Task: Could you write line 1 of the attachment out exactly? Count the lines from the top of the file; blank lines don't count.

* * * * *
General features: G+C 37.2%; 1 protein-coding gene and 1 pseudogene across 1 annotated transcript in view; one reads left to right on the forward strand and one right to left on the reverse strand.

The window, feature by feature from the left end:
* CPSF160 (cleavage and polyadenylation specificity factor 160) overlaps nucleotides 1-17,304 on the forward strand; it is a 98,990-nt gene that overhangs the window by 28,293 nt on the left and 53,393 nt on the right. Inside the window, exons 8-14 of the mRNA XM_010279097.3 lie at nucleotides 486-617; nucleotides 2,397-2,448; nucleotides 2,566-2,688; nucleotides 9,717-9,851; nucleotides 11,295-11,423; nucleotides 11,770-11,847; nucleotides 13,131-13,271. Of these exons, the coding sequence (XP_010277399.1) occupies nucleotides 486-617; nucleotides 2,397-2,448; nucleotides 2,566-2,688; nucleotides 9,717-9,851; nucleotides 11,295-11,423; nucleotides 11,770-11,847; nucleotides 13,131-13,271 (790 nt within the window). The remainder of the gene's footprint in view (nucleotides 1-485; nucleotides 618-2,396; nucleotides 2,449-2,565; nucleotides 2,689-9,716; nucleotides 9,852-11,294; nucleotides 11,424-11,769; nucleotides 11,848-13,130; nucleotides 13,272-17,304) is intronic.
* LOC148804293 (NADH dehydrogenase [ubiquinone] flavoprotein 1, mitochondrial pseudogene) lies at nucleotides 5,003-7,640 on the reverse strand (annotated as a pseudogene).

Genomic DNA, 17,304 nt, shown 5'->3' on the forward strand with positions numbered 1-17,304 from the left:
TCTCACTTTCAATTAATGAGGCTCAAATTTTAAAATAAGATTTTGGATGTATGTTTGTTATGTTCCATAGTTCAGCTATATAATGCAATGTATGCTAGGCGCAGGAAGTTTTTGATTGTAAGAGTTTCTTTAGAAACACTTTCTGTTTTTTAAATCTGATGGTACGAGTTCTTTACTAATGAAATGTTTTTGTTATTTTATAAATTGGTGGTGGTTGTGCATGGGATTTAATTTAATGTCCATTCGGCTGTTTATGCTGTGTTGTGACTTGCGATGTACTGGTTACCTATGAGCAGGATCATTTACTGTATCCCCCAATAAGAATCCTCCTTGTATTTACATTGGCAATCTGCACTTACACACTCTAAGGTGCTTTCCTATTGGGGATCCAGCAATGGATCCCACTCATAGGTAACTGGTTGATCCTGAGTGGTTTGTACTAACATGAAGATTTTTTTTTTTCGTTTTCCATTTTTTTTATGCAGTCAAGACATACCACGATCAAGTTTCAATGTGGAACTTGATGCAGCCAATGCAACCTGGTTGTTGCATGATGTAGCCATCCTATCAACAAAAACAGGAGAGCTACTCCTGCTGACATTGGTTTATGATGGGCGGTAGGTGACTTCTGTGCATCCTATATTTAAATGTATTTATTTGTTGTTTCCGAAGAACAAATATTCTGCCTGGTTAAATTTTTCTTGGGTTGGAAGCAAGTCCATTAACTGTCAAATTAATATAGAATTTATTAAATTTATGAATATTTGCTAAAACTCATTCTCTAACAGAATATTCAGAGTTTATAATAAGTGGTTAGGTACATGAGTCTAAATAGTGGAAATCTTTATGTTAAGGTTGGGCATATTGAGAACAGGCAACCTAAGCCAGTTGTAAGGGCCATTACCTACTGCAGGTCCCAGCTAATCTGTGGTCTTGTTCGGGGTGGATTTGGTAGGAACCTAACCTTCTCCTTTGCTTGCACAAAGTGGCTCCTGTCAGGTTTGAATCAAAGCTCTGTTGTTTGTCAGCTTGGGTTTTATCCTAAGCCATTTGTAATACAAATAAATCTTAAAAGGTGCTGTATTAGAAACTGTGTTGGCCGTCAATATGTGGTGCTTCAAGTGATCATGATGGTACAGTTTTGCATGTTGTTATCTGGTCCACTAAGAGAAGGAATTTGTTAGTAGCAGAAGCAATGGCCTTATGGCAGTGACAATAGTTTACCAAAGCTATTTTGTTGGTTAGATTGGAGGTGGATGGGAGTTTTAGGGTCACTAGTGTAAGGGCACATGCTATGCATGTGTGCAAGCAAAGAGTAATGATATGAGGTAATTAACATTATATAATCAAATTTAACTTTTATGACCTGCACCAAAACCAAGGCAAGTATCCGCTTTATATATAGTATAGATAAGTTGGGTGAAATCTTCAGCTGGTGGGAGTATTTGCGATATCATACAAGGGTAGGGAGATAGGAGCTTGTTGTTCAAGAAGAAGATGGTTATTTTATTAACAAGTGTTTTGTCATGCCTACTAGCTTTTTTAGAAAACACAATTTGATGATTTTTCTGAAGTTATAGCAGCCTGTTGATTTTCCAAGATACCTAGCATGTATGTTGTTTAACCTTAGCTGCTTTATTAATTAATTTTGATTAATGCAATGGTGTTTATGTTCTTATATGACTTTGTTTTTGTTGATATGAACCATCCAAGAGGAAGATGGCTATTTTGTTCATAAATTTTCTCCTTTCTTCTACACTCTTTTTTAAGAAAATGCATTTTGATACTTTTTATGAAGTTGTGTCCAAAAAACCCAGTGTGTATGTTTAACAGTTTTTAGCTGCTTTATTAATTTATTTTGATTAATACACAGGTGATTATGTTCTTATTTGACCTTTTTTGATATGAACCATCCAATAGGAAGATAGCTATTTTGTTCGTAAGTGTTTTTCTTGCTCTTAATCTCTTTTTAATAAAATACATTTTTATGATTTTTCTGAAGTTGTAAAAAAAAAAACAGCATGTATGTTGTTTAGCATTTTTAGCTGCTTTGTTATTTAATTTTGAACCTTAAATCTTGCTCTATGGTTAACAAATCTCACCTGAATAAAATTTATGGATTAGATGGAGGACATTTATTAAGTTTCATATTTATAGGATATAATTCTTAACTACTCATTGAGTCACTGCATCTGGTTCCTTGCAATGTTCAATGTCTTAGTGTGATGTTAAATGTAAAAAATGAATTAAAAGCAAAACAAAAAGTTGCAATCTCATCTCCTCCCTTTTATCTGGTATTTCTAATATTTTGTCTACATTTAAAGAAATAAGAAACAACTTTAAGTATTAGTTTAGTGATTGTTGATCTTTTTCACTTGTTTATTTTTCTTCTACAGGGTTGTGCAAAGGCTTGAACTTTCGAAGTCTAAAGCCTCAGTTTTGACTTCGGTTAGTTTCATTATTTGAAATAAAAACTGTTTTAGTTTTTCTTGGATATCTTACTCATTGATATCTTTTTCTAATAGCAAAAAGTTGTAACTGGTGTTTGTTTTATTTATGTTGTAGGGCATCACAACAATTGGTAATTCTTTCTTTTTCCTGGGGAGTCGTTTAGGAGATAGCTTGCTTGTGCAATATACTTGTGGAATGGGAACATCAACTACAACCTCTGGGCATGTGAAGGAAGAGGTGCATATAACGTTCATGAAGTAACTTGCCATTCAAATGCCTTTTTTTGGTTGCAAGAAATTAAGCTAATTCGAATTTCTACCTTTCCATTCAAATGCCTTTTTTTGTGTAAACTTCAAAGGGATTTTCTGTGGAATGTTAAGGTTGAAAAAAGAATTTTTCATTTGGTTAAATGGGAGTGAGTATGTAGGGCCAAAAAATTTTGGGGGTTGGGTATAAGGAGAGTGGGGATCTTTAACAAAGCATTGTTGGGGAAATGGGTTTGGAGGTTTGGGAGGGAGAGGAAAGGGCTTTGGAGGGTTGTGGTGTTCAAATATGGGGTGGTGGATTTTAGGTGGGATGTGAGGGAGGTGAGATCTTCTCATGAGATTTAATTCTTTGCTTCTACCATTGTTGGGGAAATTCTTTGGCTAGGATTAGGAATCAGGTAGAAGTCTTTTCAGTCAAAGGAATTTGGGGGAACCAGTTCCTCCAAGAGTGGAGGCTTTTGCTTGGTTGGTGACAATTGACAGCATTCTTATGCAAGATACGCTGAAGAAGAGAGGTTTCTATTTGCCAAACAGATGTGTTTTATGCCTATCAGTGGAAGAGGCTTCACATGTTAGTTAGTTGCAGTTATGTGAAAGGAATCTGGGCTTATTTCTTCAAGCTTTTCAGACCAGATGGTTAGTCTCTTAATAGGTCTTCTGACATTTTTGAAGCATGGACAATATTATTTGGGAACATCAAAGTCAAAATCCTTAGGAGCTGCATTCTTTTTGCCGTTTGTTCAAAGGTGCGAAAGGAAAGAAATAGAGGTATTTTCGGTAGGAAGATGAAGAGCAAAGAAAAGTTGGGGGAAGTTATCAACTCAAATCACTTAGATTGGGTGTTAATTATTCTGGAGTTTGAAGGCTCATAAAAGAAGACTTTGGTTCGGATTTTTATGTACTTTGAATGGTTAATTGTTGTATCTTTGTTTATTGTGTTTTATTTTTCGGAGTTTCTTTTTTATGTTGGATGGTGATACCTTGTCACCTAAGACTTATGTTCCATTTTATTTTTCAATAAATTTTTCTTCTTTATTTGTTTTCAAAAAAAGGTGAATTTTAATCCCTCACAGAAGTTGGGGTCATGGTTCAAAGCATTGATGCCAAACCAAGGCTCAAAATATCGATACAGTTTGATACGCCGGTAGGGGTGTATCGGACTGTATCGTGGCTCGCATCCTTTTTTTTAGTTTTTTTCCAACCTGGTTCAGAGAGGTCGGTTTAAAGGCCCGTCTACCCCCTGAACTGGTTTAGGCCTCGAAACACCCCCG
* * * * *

General features: G+C 37.2%; 1 protein-coding gene and 1 pseudogene across 1 annotated transcript in view; one reads left to right on the forward strand and one right to left on the reverse strand.